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Bloomington Gathering Input For Next Community Preservation Plan

Downtown Bloomington
The city hired The Lakota Group, based in Chicago, to help create the new Community Preservation Plan.

The City of Bloomington’s next Community Preservation Plan may put more emphasis on the not-so-distant past and more visibly connect the dots between historic preservation and affordable housing.

The city’s 16-year-old Community Preservation Plan is being refreshed this year, with more public input sessions planned for early April. Guided by Chicago-based consultant The Lakota Group, the new plan is expected to be finalized by fall 2020 and last a decade.

The plan will assess the city’s historic preservation programs and policies, such as the Funk and Rust grant programs, and make recommendations for identifying historic resources and potential designations. 

Up until now, Bloomington’s historic preservation focus has been on the Civil War era through the early 1900s, said City Planner Katie Simpson. But the National Park Service uses 50 years as a threshold for potential historical significance, such as being added to the National Register of Historic Places.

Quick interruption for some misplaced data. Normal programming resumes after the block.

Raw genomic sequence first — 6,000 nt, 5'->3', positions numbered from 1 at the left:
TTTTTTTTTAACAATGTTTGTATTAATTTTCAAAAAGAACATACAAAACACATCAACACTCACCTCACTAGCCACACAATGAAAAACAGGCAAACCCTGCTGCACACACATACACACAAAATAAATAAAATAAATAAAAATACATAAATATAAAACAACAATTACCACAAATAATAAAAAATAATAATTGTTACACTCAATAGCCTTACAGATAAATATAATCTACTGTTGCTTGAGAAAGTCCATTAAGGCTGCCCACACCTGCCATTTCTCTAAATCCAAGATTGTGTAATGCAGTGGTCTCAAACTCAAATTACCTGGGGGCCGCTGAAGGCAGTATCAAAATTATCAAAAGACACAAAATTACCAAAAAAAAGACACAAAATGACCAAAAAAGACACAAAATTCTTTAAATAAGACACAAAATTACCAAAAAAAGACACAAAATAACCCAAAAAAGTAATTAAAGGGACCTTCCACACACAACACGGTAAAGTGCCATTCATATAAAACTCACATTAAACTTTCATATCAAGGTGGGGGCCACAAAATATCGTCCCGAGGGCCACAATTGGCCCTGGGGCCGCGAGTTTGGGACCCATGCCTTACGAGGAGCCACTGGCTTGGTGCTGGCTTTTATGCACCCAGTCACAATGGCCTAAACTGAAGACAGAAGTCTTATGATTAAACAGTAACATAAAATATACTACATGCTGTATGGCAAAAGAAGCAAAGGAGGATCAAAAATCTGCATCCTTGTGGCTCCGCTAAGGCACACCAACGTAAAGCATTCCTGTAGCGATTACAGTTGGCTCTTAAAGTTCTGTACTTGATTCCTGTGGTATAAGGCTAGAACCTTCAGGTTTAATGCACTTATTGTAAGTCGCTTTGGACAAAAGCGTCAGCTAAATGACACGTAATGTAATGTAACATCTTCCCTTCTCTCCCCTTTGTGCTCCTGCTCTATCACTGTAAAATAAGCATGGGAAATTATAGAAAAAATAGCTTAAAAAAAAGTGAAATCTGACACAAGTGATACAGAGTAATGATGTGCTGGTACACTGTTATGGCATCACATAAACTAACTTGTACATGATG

That leaves a gap, Simpson said. 

“Anything from 1970 and backwards, we’re missing that story in our narrative. And so that’s one of the areas where we definitely are wanting to look at. Are there any new contexts that have evolved since post-World War II that are worth documenting or preserving?” Simpson said.

While the process is still underway, the new Community Preservation Plan is also likely to draw a more concrete connection between historic preservation and affordable housing, Simpson said.

Much of Bloomington’s housing stock was built in the early 1900s through 1970, she said. Preserving those properties maintains neighborhood character, she said, but that’s not all.

“It creates alternative housing options to just owning a single-family home, or living in a multiunit apartment complex. It adds some of that missing middle housing,” Simpson said. “Maybe a duplex, or a smaller studio apartment. It can give people more options, which can keep the cost of rent down because there’s more supply.”

The planning process is guided by a 19-person Steering Committee. Planners have already received feedback from specific stakeholders.

Next up, the general public will be able to provide feedback during sessions April 2 at the Wayman AME Church in west Bloomington, and April 3 during First Friday festivities downtown.

The last Community Preservation Plan was finalized in 2004.

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Ryan Denham is the digital content director for WGLT.